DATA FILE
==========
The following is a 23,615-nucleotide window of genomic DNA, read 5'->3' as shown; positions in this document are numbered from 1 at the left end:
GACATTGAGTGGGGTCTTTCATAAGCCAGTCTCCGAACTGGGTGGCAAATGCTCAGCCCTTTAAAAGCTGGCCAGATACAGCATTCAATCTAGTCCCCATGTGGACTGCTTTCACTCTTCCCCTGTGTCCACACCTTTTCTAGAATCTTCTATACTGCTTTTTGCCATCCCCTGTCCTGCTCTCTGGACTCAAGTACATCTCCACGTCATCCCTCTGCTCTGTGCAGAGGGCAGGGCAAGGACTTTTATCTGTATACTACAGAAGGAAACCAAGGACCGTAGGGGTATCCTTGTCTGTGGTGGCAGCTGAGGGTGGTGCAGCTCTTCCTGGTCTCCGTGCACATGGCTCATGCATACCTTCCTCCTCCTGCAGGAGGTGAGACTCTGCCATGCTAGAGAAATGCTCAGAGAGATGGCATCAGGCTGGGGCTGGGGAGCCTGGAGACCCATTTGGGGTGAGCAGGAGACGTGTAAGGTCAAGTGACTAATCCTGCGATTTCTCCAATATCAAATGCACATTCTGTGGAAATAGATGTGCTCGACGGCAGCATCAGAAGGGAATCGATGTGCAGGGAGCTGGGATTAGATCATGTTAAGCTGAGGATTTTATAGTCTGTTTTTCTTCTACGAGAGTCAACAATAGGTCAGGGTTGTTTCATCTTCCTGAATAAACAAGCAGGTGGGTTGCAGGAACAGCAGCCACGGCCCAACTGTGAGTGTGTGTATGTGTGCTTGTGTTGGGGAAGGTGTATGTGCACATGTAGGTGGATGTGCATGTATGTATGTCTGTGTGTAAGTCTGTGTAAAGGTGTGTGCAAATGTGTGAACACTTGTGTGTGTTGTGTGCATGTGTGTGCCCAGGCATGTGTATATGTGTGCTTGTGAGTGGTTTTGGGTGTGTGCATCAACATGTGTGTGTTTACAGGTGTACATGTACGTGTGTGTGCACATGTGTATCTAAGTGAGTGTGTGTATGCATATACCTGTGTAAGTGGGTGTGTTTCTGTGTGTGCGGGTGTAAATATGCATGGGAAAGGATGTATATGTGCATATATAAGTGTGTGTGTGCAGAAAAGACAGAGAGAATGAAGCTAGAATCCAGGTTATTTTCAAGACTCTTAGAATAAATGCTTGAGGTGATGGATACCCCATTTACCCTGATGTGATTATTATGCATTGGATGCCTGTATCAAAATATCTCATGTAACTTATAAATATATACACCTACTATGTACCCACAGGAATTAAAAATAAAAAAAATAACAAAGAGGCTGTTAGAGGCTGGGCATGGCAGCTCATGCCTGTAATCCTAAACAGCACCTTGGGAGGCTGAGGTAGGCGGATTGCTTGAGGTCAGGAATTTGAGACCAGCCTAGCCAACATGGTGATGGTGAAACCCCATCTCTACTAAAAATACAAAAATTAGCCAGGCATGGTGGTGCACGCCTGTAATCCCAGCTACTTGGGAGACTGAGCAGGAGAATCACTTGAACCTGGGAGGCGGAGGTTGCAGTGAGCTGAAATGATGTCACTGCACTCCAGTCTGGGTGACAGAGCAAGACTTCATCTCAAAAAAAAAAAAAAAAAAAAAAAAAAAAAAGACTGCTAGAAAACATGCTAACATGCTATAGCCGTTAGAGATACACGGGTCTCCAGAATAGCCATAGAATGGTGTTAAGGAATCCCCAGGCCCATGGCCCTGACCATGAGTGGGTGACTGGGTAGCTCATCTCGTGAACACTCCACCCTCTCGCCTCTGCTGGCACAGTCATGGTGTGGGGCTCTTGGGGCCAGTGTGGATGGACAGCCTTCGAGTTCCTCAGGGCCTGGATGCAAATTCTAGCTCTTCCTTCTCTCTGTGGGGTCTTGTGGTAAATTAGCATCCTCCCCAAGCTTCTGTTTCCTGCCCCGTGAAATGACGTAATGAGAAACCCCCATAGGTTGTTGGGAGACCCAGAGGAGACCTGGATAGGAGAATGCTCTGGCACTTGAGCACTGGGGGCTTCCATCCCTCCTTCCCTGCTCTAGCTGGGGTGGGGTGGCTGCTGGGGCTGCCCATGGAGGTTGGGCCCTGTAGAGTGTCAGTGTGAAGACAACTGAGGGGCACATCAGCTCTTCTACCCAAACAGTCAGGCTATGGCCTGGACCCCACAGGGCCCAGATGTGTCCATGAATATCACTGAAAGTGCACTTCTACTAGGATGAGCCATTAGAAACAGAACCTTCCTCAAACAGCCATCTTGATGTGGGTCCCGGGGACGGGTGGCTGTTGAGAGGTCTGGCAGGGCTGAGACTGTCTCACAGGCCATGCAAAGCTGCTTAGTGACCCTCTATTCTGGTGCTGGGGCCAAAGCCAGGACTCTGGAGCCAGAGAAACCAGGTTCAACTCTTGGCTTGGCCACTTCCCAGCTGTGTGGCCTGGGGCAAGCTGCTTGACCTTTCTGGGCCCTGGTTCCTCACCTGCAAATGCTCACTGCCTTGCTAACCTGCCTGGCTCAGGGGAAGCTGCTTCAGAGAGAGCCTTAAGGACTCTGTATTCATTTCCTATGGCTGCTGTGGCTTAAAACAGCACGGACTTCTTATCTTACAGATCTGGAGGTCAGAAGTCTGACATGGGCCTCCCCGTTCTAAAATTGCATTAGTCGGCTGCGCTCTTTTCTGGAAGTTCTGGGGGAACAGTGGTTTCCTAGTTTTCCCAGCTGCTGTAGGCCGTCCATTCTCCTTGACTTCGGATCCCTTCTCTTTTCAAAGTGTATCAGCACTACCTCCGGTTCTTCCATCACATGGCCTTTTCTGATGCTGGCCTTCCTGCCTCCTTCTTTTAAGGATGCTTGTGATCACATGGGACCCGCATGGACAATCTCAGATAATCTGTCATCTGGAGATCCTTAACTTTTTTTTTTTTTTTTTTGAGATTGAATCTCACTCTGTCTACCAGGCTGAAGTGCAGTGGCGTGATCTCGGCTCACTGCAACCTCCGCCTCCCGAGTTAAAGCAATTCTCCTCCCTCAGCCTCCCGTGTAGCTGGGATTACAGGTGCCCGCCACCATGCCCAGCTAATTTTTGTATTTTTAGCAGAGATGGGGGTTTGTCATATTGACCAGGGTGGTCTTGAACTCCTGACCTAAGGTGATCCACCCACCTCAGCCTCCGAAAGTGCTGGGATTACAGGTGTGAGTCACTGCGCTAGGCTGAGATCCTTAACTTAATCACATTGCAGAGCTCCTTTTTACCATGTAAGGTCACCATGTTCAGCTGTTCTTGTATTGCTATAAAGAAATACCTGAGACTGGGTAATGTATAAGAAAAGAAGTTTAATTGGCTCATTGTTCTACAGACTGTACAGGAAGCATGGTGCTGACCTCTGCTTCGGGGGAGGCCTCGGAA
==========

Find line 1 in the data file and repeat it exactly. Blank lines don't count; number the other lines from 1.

The following is a 23,615-nucleotide window of genomic DNA, read 5'->3' as shown; positions in this document are numbered from 1 at the left end: